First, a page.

Look for Taylor to start with Robinson alongside to begin with. Last year the scoring threats elsewhere on the court left glue guy Andre Walker free to wreak havoc in a variety of ways. That's not the case now, so Isaiah Philmore will factor more and more into the plans as he gets into game shape. Farr should also take time from Robinson anytime scoring is needed. The frontcourt will only be as good as Travis Taylor is. If he returns to form and remembers how to make a layup it isn't a stretch to imagine him getting 10-12 points a game. If Philmore and Farr can stretch the court a bit and Stenger and Cantino add enough defense and rebounding to keep Robinson on the bench, things could go well.

Fearless Prediction: Taylor will get things together and become the player a lot of us were expecting last year. Isaiah Philmore has a bit of edge on the court that may be just the thing this team needs. When Xavier loses, it will partially be because their relatively slender big men get dominated on the glass. Adding effective weight is difficult, so that will happen. As always, the more time Jeff Robinson spends on the court, the worse things are going. Still, this group should hold its own in most games.

Tu Holloway
Mark Lyons
Dez Wells

Semaj Christon

The job of replacing two of the best players in Xavier history lands squarely on the shoulders of Dee Davis and Semaj Christon. In Christon Xavier has landed a guard that will score by attacking the rim and taking on defenders. With height (6'3") that Holloway and Lyons lacked, Christon will not spend as much time floating or fading away, and will spend a great deal more time dunking. Running the point next to him will be the undersized Davis. Dee's main job will be protecting the ball on offense and attacking it defense.

The rest of the backcourt is composed of two very different three point specialists. Crowd favorite Brad Redford returns for his senior season as fit as he has ever been and as close to healthy as he will ever be. A slow start to last year left him with a 34% mark from deep but make no mistake, he is still absolutely deadly as a spot up shooter. Justin Martin has the body and rebounding ability to make him a matchup nightmare on the outside, but spent most of last year in some sort of daze. If he lives up to his billing he is a shooter that can't be left alone and also a threat to post smaller guards.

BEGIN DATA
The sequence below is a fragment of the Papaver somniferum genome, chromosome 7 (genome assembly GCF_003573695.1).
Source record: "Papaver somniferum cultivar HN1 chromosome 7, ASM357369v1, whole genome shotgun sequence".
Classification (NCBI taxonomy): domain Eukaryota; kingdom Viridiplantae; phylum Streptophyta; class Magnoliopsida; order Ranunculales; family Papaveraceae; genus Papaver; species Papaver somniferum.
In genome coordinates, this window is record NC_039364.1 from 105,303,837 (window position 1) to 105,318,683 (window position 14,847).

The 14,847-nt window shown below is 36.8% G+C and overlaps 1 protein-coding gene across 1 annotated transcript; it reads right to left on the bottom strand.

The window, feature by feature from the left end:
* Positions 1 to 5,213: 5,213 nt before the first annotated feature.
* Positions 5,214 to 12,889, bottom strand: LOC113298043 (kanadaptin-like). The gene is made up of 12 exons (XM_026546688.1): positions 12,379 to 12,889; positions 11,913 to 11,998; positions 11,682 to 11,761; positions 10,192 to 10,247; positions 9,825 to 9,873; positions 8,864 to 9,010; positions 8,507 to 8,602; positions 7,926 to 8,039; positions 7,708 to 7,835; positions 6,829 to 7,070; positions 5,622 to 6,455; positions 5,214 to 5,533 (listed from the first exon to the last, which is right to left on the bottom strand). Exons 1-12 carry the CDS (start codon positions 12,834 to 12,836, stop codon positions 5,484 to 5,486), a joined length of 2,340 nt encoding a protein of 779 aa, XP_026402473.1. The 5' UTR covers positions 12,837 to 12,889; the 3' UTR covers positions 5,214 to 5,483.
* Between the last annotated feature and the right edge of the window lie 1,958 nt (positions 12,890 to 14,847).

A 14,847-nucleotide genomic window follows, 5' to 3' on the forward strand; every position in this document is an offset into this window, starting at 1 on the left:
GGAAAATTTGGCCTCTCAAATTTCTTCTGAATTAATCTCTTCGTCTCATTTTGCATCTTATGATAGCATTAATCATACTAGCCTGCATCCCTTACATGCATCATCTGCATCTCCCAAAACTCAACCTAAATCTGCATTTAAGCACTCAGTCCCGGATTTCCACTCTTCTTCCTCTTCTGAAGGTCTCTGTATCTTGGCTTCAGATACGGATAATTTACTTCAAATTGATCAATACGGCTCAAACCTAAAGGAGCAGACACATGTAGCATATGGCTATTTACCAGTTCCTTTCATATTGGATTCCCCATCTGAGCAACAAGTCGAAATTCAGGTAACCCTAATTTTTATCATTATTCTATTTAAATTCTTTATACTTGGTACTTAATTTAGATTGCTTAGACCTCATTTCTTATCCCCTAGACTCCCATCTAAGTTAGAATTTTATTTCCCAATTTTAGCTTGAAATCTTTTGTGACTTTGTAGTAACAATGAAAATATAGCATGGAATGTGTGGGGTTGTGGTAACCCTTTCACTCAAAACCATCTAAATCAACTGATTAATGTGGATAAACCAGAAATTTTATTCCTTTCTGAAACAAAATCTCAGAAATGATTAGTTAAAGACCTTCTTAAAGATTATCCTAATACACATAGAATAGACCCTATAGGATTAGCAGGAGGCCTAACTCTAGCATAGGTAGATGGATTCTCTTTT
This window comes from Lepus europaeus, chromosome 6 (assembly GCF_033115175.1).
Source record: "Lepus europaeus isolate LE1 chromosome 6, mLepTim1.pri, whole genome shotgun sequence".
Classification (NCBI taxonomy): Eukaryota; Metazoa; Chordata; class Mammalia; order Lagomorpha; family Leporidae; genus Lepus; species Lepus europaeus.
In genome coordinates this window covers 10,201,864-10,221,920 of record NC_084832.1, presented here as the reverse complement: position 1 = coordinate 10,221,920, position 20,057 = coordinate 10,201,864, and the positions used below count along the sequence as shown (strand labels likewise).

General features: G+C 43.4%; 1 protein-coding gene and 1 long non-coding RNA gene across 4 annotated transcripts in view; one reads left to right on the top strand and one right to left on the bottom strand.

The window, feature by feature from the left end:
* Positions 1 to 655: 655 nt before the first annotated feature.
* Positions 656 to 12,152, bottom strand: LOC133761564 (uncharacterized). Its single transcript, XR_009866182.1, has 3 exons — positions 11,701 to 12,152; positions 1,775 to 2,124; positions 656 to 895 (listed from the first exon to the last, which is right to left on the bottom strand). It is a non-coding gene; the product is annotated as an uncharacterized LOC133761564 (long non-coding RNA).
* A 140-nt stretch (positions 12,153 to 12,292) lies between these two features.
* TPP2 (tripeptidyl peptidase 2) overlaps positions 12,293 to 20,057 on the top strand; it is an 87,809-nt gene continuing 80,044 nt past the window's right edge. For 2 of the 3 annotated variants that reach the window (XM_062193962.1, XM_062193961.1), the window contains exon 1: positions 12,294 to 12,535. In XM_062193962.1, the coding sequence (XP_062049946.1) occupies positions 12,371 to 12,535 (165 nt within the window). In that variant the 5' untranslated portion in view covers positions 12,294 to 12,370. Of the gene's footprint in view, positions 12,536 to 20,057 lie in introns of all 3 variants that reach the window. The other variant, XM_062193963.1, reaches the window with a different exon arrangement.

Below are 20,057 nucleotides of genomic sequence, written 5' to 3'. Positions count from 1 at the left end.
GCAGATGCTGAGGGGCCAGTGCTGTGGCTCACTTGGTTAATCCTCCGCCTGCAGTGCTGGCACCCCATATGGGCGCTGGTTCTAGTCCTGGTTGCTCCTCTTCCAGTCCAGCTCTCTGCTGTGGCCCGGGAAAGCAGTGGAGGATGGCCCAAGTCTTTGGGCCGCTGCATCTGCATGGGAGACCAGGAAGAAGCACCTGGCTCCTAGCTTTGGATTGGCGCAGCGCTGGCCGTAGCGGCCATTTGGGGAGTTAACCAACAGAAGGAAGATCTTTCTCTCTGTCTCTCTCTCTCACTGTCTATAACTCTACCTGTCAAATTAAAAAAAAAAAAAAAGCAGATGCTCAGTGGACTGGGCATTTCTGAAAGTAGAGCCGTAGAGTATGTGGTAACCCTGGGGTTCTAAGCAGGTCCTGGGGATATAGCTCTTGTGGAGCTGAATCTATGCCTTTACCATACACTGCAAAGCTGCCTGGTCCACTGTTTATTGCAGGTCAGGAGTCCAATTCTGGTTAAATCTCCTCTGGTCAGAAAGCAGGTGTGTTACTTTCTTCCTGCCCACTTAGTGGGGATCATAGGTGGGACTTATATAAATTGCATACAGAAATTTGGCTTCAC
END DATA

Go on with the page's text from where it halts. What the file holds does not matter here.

This season hinges on to a great extent on Justin Martin. Christon is going to get his points regardless of the number of shots he has to take to get them. Davis is going to add a bit on offense but mostly be there to keep things running smoothly and keep the ball moving. If Martin becomes the player he was billed to be, this season is greatly different. The potential matchup issue on the wing that he would present would keep teams off the bigs down low and keep help a step slow to react to Christon slashing at the rim. In a bigger lineup, Martin could play the two and terrorize smaller guards inside.

Fearless Prediction: This is where we see what Coach Mack can do. If the apathetic Justin Martin of last year is replaced with a motivated version and Xavier isn't afraid to work matchups, this backcourt could thrive. Is that likely? Unfortunately, it probably isn't. Inexperience is going to be an issue and Brad Redford is, for all his effort, pretty much one-dimensional. This backcourt could probably survive if the frontcourt was truly dominant, but it isn't.